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Annual BiennialClimber Wall Shrub

Lathyrus odoratus 'Mollie Rilstone'

sweet pea 'Mollie Rilstone'

A strongly-scented, large flowered, Spencer cultivar with a cream ground and a pale-pink, picotee edge; the flower begins to open before the colours pale. Height 1.5-2.5m

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Size
Ultimate height
1.5–2.5 metres
Time to ultimate height
1 year
Ultimate spread
0.1–0.5 metres
Growing conditions
Chalk
Clay
Loam
Sand
Moisture
Moist but well–drained, Well–drained
pH
Acid, Alkaline, Neutral
Colour & scent
StemFlowerFoliageFruit
Spring Green Grey Silver
Summer Cream Pink Green Grey Silver
Autumn Green Grey Silver
Winter
Position
  • Full sun
Aspect

East–facing or South–facing or West–facing

Exposure
Sheltered
Hardiness
H3
Botanical details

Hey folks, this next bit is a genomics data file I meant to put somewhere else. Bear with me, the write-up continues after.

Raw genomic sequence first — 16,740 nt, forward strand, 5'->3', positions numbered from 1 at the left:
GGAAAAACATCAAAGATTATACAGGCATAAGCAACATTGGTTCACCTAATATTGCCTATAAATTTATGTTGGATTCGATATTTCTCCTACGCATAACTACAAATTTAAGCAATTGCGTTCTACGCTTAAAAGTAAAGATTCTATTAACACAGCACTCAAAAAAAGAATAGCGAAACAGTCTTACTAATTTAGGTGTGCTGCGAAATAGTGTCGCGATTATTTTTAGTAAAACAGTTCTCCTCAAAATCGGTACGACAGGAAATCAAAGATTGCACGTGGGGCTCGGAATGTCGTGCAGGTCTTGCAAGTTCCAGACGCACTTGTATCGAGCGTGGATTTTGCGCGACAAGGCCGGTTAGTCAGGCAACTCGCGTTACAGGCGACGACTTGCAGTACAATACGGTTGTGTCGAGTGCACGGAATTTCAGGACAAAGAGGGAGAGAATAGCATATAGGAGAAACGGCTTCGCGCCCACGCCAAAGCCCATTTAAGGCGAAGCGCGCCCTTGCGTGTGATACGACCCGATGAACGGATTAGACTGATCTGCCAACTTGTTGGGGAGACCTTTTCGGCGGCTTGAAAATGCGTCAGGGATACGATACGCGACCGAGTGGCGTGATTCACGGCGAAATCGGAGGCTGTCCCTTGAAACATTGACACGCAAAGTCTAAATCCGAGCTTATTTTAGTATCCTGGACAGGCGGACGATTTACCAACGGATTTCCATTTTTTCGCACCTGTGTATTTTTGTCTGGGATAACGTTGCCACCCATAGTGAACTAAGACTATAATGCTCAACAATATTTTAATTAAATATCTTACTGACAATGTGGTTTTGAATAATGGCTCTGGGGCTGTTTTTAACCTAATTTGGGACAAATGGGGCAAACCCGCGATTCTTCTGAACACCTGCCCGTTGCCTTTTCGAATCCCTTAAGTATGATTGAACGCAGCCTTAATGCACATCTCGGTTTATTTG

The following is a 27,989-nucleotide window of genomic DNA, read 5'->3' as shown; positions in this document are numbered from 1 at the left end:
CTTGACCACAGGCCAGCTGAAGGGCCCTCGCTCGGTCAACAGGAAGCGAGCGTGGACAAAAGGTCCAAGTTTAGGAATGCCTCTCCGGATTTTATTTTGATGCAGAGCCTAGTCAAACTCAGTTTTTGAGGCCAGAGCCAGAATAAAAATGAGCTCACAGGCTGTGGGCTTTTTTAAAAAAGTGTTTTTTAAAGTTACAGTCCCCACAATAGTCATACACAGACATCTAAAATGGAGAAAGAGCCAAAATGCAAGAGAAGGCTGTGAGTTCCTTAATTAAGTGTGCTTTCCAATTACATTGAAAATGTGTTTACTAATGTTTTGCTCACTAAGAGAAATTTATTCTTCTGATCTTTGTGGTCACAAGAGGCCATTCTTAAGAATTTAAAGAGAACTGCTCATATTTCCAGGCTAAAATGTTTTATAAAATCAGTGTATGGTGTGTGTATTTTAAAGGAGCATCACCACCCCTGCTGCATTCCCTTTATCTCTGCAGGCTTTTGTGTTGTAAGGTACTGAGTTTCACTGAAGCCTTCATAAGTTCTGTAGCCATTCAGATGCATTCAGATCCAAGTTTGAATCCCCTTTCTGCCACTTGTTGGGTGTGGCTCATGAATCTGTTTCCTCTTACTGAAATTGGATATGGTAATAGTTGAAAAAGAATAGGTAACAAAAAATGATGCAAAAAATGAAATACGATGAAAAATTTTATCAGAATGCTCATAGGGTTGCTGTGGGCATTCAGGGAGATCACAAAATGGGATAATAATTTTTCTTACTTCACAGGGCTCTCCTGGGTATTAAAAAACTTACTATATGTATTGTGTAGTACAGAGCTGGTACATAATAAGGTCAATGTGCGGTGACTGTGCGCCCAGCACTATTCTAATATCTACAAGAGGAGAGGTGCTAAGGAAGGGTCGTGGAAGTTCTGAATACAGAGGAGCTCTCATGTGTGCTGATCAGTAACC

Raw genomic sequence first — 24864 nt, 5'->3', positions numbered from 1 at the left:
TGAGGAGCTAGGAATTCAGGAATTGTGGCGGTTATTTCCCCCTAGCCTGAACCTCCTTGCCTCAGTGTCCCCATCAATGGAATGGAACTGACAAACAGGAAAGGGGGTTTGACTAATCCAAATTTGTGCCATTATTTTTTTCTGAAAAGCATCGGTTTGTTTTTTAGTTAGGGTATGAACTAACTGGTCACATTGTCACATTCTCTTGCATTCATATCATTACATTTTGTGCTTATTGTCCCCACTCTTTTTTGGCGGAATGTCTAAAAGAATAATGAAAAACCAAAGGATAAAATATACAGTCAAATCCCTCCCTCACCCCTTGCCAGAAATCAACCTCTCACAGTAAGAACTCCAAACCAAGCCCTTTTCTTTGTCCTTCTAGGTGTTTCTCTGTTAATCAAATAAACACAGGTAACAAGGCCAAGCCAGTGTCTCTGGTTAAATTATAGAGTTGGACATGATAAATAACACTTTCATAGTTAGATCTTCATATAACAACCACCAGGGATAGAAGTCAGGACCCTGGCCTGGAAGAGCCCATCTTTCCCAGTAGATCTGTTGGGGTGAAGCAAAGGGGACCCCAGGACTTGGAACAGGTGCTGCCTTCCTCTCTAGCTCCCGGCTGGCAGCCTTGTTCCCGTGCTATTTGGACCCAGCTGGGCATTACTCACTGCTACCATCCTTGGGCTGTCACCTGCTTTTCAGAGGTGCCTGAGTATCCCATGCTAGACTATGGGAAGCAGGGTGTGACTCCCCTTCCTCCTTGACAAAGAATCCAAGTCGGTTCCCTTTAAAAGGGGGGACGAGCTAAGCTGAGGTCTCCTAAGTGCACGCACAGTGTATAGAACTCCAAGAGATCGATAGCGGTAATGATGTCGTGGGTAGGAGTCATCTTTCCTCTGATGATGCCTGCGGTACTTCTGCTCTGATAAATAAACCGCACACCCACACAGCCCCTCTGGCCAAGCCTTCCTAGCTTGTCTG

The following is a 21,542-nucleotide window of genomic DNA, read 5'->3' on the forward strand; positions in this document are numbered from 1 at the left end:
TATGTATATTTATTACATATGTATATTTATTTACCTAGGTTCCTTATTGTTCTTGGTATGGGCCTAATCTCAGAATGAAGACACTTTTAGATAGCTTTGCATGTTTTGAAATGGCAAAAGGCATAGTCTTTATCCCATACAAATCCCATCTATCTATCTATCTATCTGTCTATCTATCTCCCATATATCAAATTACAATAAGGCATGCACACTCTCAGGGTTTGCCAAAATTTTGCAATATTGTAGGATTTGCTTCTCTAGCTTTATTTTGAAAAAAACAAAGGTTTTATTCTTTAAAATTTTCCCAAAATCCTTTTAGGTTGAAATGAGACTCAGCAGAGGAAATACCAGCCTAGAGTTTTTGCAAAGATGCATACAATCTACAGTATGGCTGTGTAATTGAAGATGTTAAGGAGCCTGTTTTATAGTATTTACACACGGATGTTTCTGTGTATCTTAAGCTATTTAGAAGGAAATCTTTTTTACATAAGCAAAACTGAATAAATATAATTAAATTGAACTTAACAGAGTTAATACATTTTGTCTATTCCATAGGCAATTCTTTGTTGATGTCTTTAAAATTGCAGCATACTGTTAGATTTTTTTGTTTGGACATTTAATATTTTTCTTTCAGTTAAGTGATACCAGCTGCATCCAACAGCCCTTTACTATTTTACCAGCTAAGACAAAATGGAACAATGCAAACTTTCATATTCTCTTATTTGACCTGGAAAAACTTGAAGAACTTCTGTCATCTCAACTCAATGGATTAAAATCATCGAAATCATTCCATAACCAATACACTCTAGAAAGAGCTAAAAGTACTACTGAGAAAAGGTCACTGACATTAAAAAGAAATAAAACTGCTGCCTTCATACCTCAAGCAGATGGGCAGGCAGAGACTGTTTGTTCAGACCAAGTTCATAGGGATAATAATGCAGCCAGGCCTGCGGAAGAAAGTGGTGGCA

Family
Fabaceae
Native to the UK
No
Foliage
Deciduous
Habit
Climbing
Potentially harmful
Pods and seeds are not edible. Wear gloves and other protective equipment when handling. Pets: Pods and seeds are not edible. For further information and contact numbers regarding pets, see the HTA guide to potentially harmful plants
Genus

Lathyrus can be annuals or herbaceous or evergreen perennials, mostly climbing, with pinnate leaves ending in a tendril, and showy pea-like flowers, fragrant in some species

Name status

Accepted

How to grow

Cultivation

Grow in a fertile, humus-rich, well-drained soil in full sun with support. Incorporate organic matter into the soil before planting and feed with a general liquid fertiliser once a month when in growth. See sweetpea cultivation

Propagation

Propagate by seed sown autumn or spring. Germination may be improved by pre-soaking or chipping before sowing. See sowing seeds indoors for further advice

Suggested planting locations and garden types
  • City and courtyard gardens
  • Cottage and informal garden
  • Coastal
  • Patio and container plants
  • Flower borders and beds
Pruning

For a long and regular supply of blooms, cut flowers frequently, before they produce seed pods

Pests

May be susceptible to aphids, slugs, snails, pollen beetles and pigeon

Diseases

May be susceptible to powdery mildews, Fusarium wilt and sweet pea viruses

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